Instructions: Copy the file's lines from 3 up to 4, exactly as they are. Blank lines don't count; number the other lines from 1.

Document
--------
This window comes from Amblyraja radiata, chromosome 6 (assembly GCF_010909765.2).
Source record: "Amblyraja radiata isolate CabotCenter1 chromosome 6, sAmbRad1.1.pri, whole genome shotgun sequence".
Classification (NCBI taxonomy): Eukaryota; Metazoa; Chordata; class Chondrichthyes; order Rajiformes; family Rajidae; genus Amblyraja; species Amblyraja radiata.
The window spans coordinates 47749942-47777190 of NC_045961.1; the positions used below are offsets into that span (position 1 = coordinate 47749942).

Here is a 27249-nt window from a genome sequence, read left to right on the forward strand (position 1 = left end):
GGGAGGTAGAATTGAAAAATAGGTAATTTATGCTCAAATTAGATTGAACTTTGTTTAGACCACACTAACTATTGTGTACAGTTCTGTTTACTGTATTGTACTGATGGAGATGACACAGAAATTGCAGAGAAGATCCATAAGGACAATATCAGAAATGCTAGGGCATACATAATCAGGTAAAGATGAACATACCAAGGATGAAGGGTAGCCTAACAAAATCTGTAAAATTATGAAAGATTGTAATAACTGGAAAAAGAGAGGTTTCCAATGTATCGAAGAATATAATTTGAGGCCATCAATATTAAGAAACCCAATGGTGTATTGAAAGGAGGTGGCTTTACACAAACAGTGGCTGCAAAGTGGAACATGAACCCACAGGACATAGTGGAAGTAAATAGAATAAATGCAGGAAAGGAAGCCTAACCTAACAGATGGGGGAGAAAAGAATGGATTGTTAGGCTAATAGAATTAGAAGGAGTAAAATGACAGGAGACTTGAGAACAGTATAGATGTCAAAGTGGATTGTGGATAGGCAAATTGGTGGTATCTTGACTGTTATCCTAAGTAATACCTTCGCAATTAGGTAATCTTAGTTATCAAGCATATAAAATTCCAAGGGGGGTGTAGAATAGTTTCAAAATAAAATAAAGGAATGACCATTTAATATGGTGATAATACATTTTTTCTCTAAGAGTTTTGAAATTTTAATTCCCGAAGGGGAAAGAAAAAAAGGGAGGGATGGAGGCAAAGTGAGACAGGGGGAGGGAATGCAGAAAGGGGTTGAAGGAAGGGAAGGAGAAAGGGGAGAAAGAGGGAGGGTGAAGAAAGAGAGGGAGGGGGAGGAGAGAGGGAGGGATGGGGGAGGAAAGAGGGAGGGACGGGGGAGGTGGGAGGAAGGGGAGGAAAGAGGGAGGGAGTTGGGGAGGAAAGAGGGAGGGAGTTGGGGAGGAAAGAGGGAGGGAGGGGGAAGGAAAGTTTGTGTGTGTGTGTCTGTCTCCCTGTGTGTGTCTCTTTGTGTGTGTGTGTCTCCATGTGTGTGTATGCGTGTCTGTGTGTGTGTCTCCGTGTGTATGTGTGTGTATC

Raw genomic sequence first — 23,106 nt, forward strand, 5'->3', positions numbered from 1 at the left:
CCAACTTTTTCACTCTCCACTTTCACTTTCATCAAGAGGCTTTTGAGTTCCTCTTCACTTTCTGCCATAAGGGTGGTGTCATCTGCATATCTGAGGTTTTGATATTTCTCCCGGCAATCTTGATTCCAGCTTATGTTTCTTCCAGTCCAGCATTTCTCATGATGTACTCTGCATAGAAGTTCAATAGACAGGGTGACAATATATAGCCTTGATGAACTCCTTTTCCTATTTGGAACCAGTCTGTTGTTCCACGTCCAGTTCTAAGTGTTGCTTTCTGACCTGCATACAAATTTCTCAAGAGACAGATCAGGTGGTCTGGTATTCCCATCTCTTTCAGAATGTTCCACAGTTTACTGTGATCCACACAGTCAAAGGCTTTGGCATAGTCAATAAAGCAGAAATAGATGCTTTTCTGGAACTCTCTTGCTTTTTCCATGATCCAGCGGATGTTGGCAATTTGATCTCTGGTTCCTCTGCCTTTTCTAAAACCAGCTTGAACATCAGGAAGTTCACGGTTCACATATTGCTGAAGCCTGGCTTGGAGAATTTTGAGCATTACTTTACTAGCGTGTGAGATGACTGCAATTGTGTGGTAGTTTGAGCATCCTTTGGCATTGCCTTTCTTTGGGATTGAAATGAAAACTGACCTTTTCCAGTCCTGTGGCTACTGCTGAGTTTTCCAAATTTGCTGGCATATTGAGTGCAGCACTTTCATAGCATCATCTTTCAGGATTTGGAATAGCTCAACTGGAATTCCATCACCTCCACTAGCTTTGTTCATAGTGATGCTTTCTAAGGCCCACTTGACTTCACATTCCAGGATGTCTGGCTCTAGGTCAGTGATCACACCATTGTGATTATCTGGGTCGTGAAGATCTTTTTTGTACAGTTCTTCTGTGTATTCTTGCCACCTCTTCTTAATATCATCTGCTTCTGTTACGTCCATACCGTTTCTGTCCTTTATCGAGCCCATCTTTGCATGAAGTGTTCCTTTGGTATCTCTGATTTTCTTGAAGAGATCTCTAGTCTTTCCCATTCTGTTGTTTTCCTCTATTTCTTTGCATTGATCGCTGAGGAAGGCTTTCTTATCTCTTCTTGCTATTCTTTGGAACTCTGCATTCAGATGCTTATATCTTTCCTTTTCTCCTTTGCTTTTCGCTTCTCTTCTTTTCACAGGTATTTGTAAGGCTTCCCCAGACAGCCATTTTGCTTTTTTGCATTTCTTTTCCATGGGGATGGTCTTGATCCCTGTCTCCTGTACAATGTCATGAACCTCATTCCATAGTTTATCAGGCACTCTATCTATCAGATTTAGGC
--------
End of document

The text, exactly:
Classification (NCBI taxonomy): Eukaryota; Metazoa; Chordata; class Chondrichthyes; order Rajiformes; family Rajidae; genus Amblyraja; species Amblyraja radiata.
The window spans coordinates 47749942-47777190 of NC_045961.1; the positions used below are offsets into that span (position 1 = coordinate 47749942).